Contributed by tj on from the english-portfest dept.
This was a short hackathon for once, so I took the opportunity to visit london on the way couchsurfing for two days, then enjoyed a quiet train trip to exeter through the nice countryside of devon...
Had quite a bit of fun being the first one on-site at the university building, since the people at the desk weren't aware at all that an event was organized in their place - didnt know hackathons were such secret things :)
That said, once setup, it was a really cool place with a nice view of the city of exeter and the quiet surroundings. Spent most of my time working on mozilla (how surprising!), but this time managed to make some progress on WebRTC, which now finally allows me to share the microphone from the netbook to a webpage - and using sndio! This is not totally there yet, but "soon" we might be able to use shiny things like appear.in and talky.io on OpenBSD for interoperable audio/video chat only using web browsers to talk to other OSes...
Also did some planned updates to firefox, which required a newer sqlite but fortunately jturner@ already did the tedious work of updating our copy in-tree, so I could also start working on the beta for 38, which will be the next ESR release - so please test it!
As I already had commited the Xfce 4.12 update some weeks before the hackathon, it was time for some polishing and bugfixing, mostly tracking down an annoying xfsettingsd crash when upower wasn't running - turns out nowadays on linux systems, nobody tests the case when there's no systemwide D-BUS daemon running. Fortunately it was only missing some handling for error codepaths, so it was easy to fix. I imported some new icon themes and menu editor to give some shiny eye candy to desktop applications menus, and updates some of the puzzles games I use the most (games/gottcode/* , games/puzzles, games/minetest..) - way to kill the time and entertain your brain cells.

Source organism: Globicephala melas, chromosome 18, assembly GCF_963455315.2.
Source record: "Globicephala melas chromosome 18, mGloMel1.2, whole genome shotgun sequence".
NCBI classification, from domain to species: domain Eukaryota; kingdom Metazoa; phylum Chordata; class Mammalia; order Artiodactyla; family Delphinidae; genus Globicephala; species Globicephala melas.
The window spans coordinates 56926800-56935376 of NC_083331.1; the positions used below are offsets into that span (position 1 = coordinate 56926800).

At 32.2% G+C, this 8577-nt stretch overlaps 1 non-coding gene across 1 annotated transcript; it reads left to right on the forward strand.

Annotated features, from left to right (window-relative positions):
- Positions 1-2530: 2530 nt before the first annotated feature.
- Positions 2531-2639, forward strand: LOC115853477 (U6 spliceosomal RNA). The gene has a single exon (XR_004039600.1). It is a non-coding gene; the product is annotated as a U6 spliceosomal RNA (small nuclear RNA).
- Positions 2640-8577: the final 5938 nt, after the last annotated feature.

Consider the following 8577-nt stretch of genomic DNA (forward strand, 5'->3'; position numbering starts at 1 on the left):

I resumed working a bit on an OpenBSD implementation for psutil, which is a python library providing access to system statistics/processes, used in quite some other projects (for example... mozilla build system) - it's not there yet, but i've made some good progress, most of the useful features are here and I'm trying to get that upstreamed first before having that in the ports tree.
Finally, I updated www/cgit too, after spending some time understanding why they were wrapping the write() function from libc - which in fact was to allow filters to be applied on the content sent back to the user - too bad this wouldnt work with the way we statically build cgit - after that, I put the finishing touch on the long-running hard work from Sébastien Marie, and imported lang/rust into our ports tree - kudos to him!
Last but not least, I tried to do my fair share of actually reviewing some of the pending submissions on ports@ - we receive waaaay too much, and it's not always easy to find time to properly test & give feedback on each of those, but that's something we *need* to do if we want new valuable contributors to stick on our mailing lists and continue sending diffs.. so even if it's a boring and tedious task, we have to do it :)
To sum it up, exeter was a really nice place, good beer & cider, insane english breakfasts, not-so-bad food & weather, beavers on the campus & peacocks in the streets... and trains departing always on time!
Many thanks to the henderson family for organizing this event!
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